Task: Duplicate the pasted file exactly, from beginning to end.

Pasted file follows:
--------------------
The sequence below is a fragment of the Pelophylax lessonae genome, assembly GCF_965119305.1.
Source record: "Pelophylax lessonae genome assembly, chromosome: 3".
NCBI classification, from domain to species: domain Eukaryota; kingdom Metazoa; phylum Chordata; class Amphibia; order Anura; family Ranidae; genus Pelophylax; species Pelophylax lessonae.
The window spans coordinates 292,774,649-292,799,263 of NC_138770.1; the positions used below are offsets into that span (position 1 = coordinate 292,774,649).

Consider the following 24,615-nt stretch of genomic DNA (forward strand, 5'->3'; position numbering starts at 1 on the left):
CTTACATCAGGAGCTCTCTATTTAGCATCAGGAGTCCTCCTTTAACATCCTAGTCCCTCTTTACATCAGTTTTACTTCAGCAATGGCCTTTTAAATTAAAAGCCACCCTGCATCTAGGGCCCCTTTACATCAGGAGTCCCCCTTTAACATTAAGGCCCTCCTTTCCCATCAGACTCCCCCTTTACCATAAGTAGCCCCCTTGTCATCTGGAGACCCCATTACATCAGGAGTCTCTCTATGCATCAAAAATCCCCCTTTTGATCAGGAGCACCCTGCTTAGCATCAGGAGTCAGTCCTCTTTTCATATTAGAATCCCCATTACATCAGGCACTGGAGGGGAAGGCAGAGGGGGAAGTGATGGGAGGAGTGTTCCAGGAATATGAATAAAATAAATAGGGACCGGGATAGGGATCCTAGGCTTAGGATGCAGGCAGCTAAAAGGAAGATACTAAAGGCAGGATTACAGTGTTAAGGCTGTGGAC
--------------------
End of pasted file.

The sequence below is a fragment of the Pelophylax lessonae genome, assembly GCF_965119305.1.
Source record: "Pelophylax lessonae genome assembly, chromosome: 3".
NCBI classification, from domain to species: domain Eukaryota; kingdom Metazoa; phylum Chordata; class Amphibia; order Anura; family Ranidae; genus Pelophylax; species Pelophylax lessonae.
The window spans coordinates 292,774,649-292,799,263 of NC_138770.1; the positions used below are offsets into that span (position 1 = coordinate 292,774,649).

Consider the following 24,615-nt stretch of genomic DNA (forward strand, 5'->3'; position numbering starts at 1 on the left):
CTTACATCAGGAGCTCTCTATTTAGCATCAGGAGTCCTCCTTTAACATCCTAGTCCCTCTTTACATCAGTTTTACTTCAGCAATGGCCTTTTAAATTAAAAGCCACCCTGCATCTAGGGCCCCTTTACATCAGGAGTCCCCCTTTAACATTAAGGCCCTCCTTTCCCATCAGACTCCCCCTTTACCATAAGTAGCCCCCTTGTCATCTGGAGACCCCATTACATCAGGAGTCTCTCTATGCATCAAAAATCCCCCTTTTGATCAGGAGCACCCTGCTTAGCATCAGGAGTCAGTCCTCTTTTCATATTAGAATCCCCATTACATCAGGCACTGGAGGGGAAGGCAGAGGGGGAAGTGATGGGAGGAGTGTTCCAGGAATATGAATAAAATAAATAGGGACCGGGATAGGGATCCTAGGCTTAGGATGCAGGCAGCTAAAAGGAAGATACTAAAGGCAGGATTACAGTGTTAAGGCTGTGGAC